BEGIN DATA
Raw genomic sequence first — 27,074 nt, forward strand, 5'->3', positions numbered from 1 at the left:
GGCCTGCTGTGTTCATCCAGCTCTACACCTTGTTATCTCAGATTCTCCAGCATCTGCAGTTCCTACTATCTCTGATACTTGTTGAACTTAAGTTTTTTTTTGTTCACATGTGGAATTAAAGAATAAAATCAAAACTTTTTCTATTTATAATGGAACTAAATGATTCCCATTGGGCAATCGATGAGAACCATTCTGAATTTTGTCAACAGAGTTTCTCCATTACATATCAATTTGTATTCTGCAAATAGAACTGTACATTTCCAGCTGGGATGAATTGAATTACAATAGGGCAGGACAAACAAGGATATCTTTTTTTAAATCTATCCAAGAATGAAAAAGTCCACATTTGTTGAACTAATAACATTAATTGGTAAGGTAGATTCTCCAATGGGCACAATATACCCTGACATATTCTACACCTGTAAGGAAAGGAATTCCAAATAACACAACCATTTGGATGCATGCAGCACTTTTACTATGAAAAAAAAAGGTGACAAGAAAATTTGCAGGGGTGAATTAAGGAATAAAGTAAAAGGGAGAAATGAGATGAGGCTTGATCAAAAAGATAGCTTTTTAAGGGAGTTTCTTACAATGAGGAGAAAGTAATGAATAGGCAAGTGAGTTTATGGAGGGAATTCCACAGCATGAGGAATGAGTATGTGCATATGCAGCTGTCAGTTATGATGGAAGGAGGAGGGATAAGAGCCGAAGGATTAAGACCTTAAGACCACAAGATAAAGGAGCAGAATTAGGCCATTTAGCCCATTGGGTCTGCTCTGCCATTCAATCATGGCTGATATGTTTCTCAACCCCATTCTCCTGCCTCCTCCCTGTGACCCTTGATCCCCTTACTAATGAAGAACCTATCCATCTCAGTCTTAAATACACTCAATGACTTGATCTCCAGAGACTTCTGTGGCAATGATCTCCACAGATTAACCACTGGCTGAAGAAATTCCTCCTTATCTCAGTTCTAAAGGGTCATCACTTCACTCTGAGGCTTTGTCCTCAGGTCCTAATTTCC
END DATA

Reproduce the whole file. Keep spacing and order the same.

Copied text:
Raw genomic sequence first — 27,074 nt, forward strand, 5'->3', positions numbered from 1 at the left:
GGCCTGCTGTGTTCATCCAGCTCTACACCTTGTTATCTCAGATTCTCCAGCATCTGCAGTTCCTACTATCTCTGATACTTGTTGAACTTAAGTTTTTTTTTGTTCACATGTGGAATTAAAGAATAAAATCAAAACTTTTTCTATTTATAATGGAACTAAATGATTCCCATTGGGCAATCGATGAGAACCATTCTGAATTTTGTCAACAGAGTTTCTCCATTACATATCAATTTGTATTCTGCAAATAGAACTGTACATTTCCAGCTGGGATGAATTGAATTACAATAGGGCAGGACAAACAAGGATATCTTTTTTTAAATCTATCCAAGAATGAAAAAGTCCACATTTGTTGAACTAATAACATTAATTGGTAAGGTAGATTCTCCAATGGGCACAATATACCCTGACATATTCTACACCTGTAAGGAAAGGAATTCCAAATAACACAACCATTTGGATGCATGCAGCACTTTTACTATGAAAAAAAAAGGTGACAAGAAAATTTGCAGGGGTGAATTAAGGAATAAAGTAAAAGGGAGAAATGAGATGAGGCTTGATCAAAAAGATAGCTTTTTAAGGGAGTTTCTTACAATGAGGAGAAAGTAATGAATAGGCAAGTGAGTTTATGGAGGGAATTCCACAGCATGAGGAATGAGTATGTGCATATGCAGCTGTCAGTTATGATGGAAGGAGGAGGGATAAGAGCCGAAGGATTAAGACCTTAAGACCACAAGATAAAGGAGCAGAATTAGGCCATTTAGCCCATTGGGTCTGCTCTGCCATTCAATCATGGCTGATATGTTTCTCAACCCCATTCTCCTGCCTCCTCCCTGTGACCCTTGATCCCCTTACTAATGAAGAACCTATCCATCTCAGTCTTAAATACACTCAATGACTTGATCTCCAGAGACTTCTGTGGCAATGATCTCCACAGATTAACCACTGGCTGAAGAAATTCCTCCTTATCTCAGTTCTAAAGGGTCATCACTTCACTCTGAGGCTTTGTCCTCAGGTCCTAATTTCC